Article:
Auburn City Council approves $95.4 million budget in first reading

Andrew Rice, Sun Journal, Lewiston, Maine
·3 min read

May 4—AUBURN — The City Council gave initial approval Monday night for next year's $95.4 million spending plan, with final votes on the school and municipal budgets scheduled for May 17.

With the proposed $42.6 million municipal budget, taxpayers would see a 19 cent increase to the property tax rate. That breaks down to 10 cents from the city, 7 cents from the school department and 2 cents from the intergovernmental and county budgets.

The slight increase would bring Auburn's property tax rate to $23.94 per $1,000 of assessed valuation, meaning a house valued at $200,000 would see an increase of $38 for the year.

The council voted 6-1 in a first reading Monday, with Councilor Belinda Gerry opposed. Passage requires an affirmative vote of four councilors at the second and final reading.

Despite millions in relief funding coming to both municipal and school departments, the budgets were crafted without that funding included. The guidelines for the American Rescue Plan relief funds have yet to be communicated to municipalities.

The initial allocation of funds for the city — about $7 million — is expected May 10. Auburn is slated to receive another $7 million next May.

Mayor Jason Levesque applauded the work of city staff members Monday regarding next year's budget, saying Auburn is "doing outstanding" compared to "other municipalities around our region."

The council also approved $10.35 million in bonding for next year's capital improvement plan, voting to add $1.3 million in funding toward playground equipment at several city parks.

The original $9.05 million plan includes a variety of items, including city plow truck purchases and infrastructure costs for road reconstruction, reclamation and resurfacing. It also includes $1.25 million for school projects.

The additional funding is to go toward playground and recreation improvements at the Chestnut Street park, the municipal beach and Pettengill Park. Officials said they might also look into a possible skate park at Moulton Park.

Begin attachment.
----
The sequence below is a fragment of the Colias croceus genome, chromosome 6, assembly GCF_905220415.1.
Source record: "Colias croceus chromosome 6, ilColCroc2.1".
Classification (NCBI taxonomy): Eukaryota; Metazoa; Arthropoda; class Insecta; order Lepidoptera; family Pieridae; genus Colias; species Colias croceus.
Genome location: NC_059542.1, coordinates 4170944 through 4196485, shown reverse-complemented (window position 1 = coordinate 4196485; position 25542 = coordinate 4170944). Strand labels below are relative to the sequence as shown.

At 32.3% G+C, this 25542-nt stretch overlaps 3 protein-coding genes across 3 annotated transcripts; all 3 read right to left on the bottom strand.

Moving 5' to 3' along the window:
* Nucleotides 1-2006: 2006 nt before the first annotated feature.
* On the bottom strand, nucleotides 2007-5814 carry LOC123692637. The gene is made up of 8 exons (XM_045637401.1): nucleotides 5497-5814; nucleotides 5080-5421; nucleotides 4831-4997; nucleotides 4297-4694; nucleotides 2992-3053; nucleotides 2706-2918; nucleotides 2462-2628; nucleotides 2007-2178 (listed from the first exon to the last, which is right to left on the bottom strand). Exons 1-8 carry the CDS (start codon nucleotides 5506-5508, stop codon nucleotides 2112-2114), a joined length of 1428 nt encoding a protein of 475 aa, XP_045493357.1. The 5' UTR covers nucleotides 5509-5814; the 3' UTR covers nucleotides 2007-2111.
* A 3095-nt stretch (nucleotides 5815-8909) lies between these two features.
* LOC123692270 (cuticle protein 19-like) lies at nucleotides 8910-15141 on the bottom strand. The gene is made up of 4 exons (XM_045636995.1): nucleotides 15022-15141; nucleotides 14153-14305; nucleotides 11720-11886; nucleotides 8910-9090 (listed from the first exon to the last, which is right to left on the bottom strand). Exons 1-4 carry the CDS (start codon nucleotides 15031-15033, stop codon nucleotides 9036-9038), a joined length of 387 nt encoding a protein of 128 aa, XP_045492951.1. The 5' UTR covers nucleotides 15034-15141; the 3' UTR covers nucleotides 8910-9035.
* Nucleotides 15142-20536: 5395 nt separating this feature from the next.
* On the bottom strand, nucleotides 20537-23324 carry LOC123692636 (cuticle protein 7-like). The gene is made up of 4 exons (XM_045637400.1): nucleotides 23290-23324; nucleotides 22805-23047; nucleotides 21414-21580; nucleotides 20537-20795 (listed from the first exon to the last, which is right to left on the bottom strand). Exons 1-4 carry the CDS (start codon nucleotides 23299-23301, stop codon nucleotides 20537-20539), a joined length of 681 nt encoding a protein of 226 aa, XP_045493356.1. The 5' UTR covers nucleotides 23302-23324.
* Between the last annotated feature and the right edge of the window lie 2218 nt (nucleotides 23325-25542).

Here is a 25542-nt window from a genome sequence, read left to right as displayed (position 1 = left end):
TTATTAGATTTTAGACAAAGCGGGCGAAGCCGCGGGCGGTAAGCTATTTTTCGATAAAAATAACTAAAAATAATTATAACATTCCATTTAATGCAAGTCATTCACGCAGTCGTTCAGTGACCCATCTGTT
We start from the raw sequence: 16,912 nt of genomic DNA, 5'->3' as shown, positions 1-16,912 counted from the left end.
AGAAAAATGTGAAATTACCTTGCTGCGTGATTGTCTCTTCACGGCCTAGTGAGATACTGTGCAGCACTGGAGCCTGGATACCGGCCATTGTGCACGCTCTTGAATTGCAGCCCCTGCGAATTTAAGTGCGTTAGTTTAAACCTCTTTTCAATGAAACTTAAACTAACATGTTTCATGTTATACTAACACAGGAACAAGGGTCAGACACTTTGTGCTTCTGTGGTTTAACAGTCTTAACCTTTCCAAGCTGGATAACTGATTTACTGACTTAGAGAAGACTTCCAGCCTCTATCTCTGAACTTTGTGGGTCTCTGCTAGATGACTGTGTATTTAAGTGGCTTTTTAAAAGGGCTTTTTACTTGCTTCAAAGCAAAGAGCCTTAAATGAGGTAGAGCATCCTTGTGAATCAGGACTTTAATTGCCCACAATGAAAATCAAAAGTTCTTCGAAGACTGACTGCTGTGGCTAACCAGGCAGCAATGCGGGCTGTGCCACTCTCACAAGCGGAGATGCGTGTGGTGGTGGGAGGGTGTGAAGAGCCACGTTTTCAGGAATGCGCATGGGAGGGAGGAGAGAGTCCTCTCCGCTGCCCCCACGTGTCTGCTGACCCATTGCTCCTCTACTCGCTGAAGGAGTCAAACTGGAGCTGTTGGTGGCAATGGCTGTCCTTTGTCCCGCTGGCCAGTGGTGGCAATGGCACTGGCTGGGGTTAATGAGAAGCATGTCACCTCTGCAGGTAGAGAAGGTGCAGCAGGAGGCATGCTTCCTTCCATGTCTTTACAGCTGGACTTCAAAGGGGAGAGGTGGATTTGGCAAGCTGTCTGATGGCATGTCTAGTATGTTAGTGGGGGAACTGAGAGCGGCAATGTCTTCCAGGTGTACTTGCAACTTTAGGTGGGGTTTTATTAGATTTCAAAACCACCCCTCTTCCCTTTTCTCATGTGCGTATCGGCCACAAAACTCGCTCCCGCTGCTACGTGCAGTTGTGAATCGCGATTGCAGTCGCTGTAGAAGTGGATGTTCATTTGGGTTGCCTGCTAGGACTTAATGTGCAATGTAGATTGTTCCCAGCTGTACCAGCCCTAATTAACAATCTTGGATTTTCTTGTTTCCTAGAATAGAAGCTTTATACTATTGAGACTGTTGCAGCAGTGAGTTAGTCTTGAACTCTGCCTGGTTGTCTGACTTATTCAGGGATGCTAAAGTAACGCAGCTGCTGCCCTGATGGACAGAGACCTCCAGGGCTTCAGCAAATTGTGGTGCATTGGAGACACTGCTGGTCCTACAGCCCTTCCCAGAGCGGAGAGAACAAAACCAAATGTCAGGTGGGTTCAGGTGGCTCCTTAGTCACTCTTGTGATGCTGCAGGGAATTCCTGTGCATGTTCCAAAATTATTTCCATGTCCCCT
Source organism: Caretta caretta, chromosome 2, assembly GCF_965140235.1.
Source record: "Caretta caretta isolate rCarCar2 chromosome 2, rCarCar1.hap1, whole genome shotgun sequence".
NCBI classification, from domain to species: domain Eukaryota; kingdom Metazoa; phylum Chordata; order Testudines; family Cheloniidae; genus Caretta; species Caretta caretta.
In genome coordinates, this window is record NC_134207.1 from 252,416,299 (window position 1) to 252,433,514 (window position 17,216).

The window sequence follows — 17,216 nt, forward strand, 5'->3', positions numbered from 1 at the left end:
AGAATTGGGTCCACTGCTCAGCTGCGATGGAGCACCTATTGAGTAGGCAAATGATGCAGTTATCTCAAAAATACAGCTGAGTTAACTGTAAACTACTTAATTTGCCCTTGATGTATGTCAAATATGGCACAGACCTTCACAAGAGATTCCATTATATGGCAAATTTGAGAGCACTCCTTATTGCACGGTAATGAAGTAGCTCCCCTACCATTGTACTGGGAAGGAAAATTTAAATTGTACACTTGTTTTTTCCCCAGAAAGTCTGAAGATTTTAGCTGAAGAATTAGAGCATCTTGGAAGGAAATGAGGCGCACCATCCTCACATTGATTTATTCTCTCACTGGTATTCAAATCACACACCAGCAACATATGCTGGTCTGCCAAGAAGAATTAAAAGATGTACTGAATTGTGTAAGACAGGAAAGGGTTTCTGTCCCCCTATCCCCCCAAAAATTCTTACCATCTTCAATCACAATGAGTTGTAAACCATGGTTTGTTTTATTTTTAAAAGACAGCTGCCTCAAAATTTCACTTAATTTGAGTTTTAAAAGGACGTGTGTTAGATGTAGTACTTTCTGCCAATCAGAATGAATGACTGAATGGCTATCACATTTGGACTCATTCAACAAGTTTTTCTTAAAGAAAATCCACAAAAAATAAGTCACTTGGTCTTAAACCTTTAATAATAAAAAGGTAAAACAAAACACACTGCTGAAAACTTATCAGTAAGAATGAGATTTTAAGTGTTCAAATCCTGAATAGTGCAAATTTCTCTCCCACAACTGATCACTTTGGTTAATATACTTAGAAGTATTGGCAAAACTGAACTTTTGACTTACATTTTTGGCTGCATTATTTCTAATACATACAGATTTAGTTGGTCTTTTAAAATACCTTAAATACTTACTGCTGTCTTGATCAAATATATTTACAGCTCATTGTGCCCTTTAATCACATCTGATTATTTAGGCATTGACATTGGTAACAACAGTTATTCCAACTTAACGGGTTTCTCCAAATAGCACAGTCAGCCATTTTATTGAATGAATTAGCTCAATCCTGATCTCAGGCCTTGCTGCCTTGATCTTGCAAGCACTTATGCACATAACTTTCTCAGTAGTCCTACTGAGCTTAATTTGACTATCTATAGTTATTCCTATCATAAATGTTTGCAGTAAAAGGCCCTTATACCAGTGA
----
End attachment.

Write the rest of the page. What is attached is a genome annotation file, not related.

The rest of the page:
The bonding passed 6-1 in its first first reading, with Gerry opposed.

The remaining budget adoption schedule is:

— May 17: Adoption of the fiscal 2022 school budget.

— May 17: Second reading for the appropriation budget. (Requires four councilors vote in favor.)

— May 17: Second reading and public hearing on fiscal 2022 bonding. (Capital improvement plan requires five councilors vote in favor.)

— June 8: School budget referendum.

City officials Monday continued their push to pursue zoning amendments that could encourage housing growth, voting unanimously to approve standalone secondary dwellings in most residential zones.

Officials have argued the move would add to the diversification of housing options in the city, possibly freeing up homes for first-time buyers in a market low on inventory.

Under current rules, even if a homeowner has the required land area and meets the density requirements, a second unit must be attached or contained within a single structure. The change would allow a second dwelling to be detached from the primary home.

Now, the council will pursue making similar changes elsewhere. Councilors voted Monday to send formal requests to the Planning Board to consider amending the zoning ordinance to allow two-family dwellings in the Low-Density Country Residential zone, which was not initially included in the previous discussions, and to allow "an additional one-family detached dwelling in all residential zoning districts where a single-family dwelling currently exists on the lot."

Like previous issues, the Planning Board will host a public hearing and discussion before making a recommendation to the City Council.

The council also voted 6-1 on Monday in a first reading to change the lot depth and density requirements in the multifamily suburban and multifamily urban districts.

The policy decisions are all tied to a city effort to encourage housing growth that has also extended to Auburn's effort to update its comprehensive plan. Under current proposals, the updates would significantly change current zoning, allowing for increased density and smaller setback requirements in most zones.